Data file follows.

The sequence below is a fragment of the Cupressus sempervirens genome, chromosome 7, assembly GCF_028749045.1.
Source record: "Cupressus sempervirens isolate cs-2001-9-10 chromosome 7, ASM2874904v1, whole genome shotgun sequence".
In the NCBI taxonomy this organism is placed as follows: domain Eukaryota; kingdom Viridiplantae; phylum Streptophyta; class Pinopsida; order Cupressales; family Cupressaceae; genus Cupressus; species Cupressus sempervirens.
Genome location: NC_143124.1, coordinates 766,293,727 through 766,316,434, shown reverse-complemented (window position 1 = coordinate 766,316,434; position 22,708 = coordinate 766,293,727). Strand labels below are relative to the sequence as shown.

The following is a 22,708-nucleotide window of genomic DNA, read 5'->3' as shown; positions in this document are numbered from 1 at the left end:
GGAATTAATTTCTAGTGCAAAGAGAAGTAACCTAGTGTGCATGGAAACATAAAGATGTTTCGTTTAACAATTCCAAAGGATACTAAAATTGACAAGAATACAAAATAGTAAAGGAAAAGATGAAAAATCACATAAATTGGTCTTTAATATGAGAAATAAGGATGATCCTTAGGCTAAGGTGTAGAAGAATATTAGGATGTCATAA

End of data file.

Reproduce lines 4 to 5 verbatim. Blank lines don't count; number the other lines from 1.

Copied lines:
Genome location: NC_143124.1, coordinates 766,293,727 through 766,316,434, shown reverse-complemented (window position 1 = coordinate 766,316,434; position 22,708 = coordinate 766,293,727). Strand labels below are relative to the sequence as shown.

The following is a 22,708-nucleotide window of genomic DNA, read 5'->3' as shown; positions in this document are numbered from 1 at the left end: